Aristotle (384-322 B.C.), probably the greatest teacher who ever lived, set out in his Poetics, a rigid framework of rules for classical drama.
He defined the six necessary ‘ingredients’ as:
He suggested there must also be:
The function of the tragedy was to lead to catharsis (purification).
The hero should contain a flaw (hamartia) in his character which causes his downfall.
Aristotle also said that ideally tragedy should be unified in place and time; all its parts work to one end and all events should occur/fall within 24 hours.
Aristotle’s rules became rigid prescriptions for tragedy but eventually it was realised that the rules were rather too rigid and it was considered that thematic links could instead provide the necessary unity.
Shakespeare adopted many of Aristotle’s rules but was also influenced by Seneca and the demands of Elizabethan tastes which expected:
Violence was no longer merely reported - i.e. mentioned on stage by various characters - but became part of the action.
Plays were more psychological: not dependent on plot or unities, and stock ingredients often included:
Like his teacher, Plato, Aristotle agreed that all poetry was imitation, but differed from him in believing that imitation was both natural and good. Of the forms of imitation poetry involves, tragedy is the most instructive and this makes it the superior dramatic form.
Because tragedy is about the moral development of human beings in actions usually against the gods, this art-form offers moral instruction to its audience. Aristotle had rigid ideas about the elements or components of tragedy. In the first place, it differs from comedy in involving men who are better than ourselves. He stressed that tragedy should be about serious action that is worthy of attention or consideration, and should involve enriched language. The plot should involve action, not narration and the events evoke pity and fear, which would lead to a catharsis or purgation of these emotions.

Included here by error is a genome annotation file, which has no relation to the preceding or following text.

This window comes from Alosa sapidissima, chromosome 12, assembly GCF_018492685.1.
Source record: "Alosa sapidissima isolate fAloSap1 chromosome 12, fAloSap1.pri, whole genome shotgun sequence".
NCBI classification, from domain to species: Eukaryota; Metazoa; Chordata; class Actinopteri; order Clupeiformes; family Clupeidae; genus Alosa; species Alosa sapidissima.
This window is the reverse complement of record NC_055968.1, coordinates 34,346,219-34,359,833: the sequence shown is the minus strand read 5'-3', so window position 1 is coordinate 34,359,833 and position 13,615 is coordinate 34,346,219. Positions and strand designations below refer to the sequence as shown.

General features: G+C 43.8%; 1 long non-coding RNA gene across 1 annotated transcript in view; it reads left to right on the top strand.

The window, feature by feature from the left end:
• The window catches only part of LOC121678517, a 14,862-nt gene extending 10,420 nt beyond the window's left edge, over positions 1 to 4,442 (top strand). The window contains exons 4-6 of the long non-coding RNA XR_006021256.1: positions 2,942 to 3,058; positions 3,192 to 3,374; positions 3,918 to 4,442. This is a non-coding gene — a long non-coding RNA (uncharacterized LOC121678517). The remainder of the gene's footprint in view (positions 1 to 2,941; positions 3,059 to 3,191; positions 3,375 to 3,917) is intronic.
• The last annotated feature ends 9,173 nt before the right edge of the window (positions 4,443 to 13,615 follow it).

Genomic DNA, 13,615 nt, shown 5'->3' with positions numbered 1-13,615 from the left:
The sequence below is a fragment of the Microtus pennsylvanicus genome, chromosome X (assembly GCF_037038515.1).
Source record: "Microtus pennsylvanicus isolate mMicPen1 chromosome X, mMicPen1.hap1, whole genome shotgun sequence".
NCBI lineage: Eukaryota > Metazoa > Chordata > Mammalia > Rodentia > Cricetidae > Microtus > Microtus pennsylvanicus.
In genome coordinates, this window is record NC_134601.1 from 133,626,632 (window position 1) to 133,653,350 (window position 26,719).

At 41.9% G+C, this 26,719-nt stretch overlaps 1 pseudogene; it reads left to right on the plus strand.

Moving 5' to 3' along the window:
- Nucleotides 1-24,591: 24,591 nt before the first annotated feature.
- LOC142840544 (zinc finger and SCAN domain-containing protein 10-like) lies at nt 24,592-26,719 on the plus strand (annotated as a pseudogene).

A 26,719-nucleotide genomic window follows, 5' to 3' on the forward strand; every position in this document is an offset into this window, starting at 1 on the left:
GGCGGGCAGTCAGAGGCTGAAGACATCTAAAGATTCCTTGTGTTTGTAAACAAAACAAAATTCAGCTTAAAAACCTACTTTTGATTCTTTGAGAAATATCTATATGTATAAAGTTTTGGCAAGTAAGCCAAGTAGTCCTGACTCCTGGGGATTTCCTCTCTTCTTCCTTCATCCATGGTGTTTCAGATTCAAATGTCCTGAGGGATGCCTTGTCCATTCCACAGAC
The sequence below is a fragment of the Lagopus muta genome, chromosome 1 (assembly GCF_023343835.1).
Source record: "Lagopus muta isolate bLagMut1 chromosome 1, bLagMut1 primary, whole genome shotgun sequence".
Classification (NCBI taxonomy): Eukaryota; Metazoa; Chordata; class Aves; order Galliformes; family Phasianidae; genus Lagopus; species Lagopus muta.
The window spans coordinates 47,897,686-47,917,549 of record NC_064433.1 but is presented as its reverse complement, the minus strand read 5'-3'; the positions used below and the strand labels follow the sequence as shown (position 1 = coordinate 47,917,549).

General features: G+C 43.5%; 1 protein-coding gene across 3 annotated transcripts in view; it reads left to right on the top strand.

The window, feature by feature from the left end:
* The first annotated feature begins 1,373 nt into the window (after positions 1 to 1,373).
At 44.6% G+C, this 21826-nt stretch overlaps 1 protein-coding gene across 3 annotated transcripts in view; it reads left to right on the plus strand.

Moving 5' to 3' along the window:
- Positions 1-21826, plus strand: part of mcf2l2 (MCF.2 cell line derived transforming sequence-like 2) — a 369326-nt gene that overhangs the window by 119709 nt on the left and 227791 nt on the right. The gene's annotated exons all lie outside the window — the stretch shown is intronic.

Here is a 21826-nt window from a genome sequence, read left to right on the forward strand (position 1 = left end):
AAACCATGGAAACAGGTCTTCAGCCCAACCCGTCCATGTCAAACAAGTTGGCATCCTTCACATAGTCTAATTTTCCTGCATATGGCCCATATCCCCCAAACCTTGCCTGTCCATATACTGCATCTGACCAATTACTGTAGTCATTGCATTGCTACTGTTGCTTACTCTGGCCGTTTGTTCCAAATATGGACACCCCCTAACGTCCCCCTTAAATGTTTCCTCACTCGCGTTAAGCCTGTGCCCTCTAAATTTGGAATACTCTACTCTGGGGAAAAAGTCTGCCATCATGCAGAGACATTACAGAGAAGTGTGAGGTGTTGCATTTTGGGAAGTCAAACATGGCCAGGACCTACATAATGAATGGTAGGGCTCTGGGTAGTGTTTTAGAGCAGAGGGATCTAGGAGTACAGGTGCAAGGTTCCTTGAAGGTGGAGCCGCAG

Aristotle explained the necessary elements of tragedy, in order of importance as: plot, character, thought, diction, song and spectacle. The whole requires complete and proper order, and all parts are essential to overall cohesion. If any part was incidental, or non-contributory, then this should be omitted. A beginning, a middle and an end were required, and these should be carefully thought out and controlled – for example, the tragedy should not begin in any haphazard way. Unlike the epic, it was preferable for the events in the tragedy to occur within approximately twenty four hours (“a single revolution of the sun” - Aristotle's Poetics). The place or setting should take this time-scale into account.
Elements of tragedy and comedy should not be intermingled, and the type of character involved is the opposite to that in comedy. Aristotle suggested that ideally, the main character should be someone slightly better than in actual life: ‘a man not conspicuous for virtue or justice’. Such a man should fall to misery through error, not vice (i.e. hamartia), thus removing the moral aspect from his ‘crime’.
Because the aim of tragedy is to evoke pity and fear, it would not be appropriate for a good man to fall from well-being to misery through calculated action, for such would only inspire disgust. Similarly, an evil man should not rise to sudden prosperity.
Tragedy utilizes specific emotions and to incorporate others would destroy the distinctive characteristics of tragedy. In summary then, action should be carried out in ignorance, at the realization of which catastrophe can be avoided. The usual form of hamartia is hubris – the offending of the gods, whereby retribution is exacted, bringing about the reversal, or peripeteia.
Aristotle believed Sophocles’ Oedipus Rex to illustrate all the qualities of tragedy. If these rules are adhered to, tragedy can be both morally instructive and beneficial in controlling or channelling potentially disruptive emotions, which makes tragedy the most superior literary genre.
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